Bags, ready to go

Beautiful West Texas viewed from above

My orchid in Paris 2010

Au Jardin des Plantes, Paris 2010

Barton Springs 2009

Hawk in the Library of Congress. Photo credit to come.

Reports of a sort

This has been a long time

January 10, 2015

Tags: A new year, a new story

So many friends are relieved that 2014 is over. One friend writes from Paris that after two deaths in her family and the loss of her two dogs, she couldn't wait for the year to end. My feeling about 2014 is that it went in a flash.

We moved from the house we'd been in for twenty years, and this was a wrench and a self-administered shock. Now my feet are on the ground again in our new, smaller house. My feet are on the ground much of every day but it's hardest of all to be without our view across the valley.

The view's been changing radically. Last spring I looked to the west and saw a house that wasn't there before. Then the cranes were up in another direction, and three new houses were built on precarious lots across the road. This is nothing but change as Austin grows and grows. When we moved here in 1982, everyone was complaining about growth. They still are.

I'm working on stories again after a few years with a novel set in Paris. But—note the date of this blog and think of Charlie Hebdo—Paris seems like a stranger today. I feel so sad for that city's busy, oblivious dwellers. They're used to living together in daily beauty, crowdedness, tolerance and intolerance, not this kind of fear and death. But who is? And who should be? Who in the world deserves violence? Those who dole it out?
Mostly, I feel so lucky and privileged to have my work, my job as O. Henry editor, my family and friends. And my new, peaceful, dull neighborhood.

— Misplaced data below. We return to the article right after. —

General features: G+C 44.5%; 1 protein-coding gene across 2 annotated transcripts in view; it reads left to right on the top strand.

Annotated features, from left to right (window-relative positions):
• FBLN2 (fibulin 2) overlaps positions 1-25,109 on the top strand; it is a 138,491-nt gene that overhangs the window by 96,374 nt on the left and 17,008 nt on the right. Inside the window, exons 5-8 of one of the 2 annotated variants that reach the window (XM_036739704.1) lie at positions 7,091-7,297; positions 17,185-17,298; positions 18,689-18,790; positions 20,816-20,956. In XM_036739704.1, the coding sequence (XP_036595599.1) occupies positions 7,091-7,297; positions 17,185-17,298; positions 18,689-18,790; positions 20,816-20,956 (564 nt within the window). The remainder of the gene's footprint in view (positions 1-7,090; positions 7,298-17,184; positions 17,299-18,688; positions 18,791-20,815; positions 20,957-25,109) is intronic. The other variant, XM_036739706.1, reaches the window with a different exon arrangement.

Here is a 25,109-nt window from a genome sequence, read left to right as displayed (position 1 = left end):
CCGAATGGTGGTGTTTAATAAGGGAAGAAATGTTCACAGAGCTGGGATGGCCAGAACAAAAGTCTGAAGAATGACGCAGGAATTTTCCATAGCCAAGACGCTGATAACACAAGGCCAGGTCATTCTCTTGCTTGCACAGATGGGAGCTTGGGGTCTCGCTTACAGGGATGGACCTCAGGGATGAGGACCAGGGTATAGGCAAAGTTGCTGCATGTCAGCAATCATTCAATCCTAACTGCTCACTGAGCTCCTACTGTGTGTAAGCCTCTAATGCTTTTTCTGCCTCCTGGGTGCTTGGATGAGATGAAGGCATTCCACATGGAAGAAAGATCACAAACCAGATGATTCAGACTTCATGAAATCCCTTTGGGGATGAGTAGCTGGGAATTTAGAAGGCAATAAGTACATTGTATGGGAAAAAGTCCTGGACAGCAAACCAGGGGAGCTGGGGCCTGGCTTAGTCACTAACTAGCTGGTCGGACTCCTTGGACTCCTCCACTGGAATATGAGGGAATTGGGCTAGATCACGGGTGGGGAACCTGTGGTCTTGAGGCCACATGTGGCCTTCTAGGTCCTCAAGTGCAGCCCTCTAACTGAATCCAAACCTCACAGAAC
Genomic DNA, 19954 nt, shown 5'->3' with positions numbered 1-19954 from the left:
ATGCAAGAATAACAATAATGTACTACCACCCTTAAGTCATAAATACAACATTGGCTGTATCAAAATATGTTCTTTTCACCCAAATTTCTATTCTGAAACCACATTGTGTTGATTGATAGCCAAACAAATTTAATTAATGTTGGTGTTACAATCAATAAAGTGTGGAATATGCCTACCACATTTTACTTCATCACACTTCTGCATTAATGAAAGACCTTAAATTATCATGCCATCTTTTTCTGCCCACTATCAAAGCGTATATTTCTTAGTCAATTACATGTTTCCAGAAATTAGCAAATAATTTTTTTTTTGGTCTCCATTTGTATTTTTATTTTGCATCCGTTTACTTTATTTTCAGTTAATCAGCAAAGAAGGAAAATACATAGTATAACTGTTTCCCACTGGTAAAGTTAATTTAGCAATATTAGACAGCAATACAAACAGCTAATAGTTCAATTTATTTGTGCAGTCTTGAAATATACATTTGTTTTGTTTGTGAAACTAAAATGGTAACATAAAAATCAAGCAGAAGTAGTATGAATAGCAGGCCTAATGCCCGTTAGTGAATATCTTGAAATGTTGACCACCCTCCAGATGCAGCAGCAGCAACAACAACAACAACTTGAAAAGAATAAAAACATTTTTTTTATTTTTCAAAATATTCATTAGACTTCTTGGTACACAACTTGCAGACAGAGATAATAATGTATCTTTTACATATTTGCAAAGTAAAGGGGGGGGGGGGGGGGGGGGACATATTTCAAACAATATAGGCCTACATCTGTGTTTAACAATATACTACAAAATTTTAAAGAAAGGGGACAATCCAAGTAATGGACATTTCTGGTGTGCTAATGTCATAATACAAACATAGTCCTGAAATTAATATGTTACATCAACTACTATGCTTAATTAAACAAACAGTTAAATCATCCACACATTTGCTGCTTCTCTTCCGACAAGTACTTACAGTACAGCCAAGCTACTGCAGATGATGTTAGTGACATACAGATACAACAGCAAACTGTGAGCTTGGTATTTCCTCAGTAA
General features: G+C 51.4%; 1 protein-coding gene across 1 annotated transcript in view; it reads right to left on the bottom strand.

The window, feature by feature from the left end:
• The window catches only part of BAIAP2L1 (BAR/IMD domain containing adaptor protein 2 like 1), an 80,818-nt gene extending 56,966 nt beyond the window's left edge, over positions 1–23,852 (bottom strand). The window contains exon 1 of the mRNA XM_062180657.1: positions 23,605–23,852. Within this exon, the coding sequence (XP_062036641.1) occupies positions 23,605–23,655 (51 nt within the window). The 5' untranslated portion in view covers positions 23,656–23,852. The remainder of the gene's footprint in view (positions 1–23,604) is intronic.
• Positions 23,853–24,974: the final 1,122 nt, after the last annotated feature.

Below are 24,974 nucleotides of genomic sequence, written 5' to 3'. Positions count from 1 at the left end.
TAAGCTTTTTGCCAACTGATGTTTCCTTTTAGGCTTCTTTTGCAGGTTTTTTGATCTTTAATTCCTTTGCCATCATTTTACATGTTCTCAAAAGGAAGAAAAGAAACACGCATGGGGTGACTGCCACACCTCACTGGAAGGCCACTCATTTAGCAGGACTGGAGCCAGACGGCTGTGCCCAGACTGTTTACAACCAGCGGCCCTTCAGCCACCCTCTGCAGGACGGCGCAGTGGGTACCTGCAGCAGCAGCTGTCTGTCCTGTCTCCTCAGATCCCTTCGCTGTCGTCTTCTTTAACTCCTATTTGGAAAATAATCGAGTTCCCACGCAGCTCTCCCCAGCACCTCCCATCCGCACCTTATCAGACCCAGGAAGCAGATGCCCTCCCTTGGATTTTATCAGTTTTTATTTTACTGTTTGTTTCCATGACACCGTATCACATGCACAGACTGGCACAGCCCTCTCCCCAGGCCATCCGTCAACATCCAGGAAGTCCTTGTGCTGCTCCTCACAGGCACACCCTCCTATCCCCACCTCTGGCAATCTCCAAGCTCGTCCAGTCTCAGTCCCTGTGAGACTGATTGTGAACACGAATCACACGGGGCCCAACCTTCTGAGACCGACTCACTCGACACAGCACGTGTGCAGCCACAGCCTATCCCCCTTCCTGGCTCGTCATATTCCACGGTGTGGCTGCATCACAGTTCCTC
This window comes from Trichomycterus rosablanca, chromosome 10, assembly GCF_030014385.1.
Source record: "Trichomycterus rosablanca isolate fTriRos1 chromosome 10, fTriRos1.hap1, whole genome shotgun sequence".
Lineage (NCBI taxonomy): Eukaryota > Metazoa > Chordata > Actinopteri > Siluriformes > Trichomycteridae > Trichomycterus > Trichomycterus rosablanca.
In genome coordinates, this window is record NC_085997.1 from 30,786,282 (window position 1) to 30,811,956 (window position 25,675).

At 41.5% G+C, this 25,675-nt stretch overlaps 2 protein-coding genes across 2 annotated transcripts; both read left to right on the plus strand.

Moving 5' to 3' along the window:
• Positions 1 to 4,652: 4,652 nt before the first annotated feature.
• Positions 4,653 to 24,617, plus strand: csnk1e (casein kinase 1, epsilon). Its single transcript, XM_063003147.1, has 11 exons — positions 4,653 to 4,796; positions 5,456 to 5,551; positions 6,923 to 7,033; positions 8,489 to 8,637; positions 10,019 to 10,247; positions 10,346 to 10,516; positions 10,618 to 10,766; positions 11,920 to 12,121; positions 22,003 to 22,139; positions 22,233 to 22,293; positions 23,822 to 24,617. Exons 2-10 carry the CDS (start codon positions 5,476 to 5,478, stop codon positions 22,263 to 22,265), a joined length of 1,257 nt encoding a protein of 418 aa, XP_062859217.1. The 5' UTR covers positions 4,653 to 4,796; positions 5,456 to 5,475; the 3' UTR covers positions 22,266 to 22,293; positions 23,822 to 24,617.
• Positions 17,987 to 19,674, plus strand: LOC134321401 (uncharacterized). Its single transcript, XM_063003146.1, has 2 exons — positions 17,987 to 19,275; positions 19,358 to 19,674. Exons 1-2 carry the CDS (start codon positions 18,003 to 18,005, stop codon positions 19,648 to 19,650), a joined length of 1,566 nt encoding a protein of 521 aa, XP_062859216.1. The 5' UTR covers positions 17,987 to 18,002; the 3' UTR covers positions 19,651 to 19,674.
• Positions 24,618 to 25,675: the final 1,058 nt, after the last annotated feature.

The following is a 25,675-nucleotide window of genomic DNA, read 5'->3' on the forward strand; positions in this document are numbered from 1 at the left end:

The Mother Who Stayed

Story Collections
Winedale Books, 2001.
"Furman’s portraits of her characters are rich in telling details, showing them utterly and convincingly rooted in their worlds. Her luxuriant histories of grief are sure and exact, drawing the reader in and rarely loosening their grip." The New York Times Book Review
Viking Press, 1983
"The stories in Watch Time Fly are deceptively simple; they illustrate the way in which masterful skill can disguise itself as an innocent lack of literary self-consciousness." –Wendy Lesser, The New York Times Book Review
Summit Books, 1986;
reissued by Winedale Books in 2000
"Tuxedo Park is the best entertainment imaginable, rich in plot and event, pulling the reader from page to page as powerfully as the most suspenseful thriller. But it's also good literature. It's finely crafted, each character lovingly, carefully wrought, each scene meticulously colored and every detail palpable.... This is a book that first catches your eye and then grabs your heart. It hangs on and won't let go." — Anne Tyler, USA Today
Viking Press, 1982
Winedale Books, 1996.
"Ordinary Paradise shows how a devastating loss, acknowledged or not, can seep through the family psyche." —The New York Times Book Review
Edited Collections
“Widely regarded as the nation’s most prestigious awards for short fiction.” —The Atlantic Monthly

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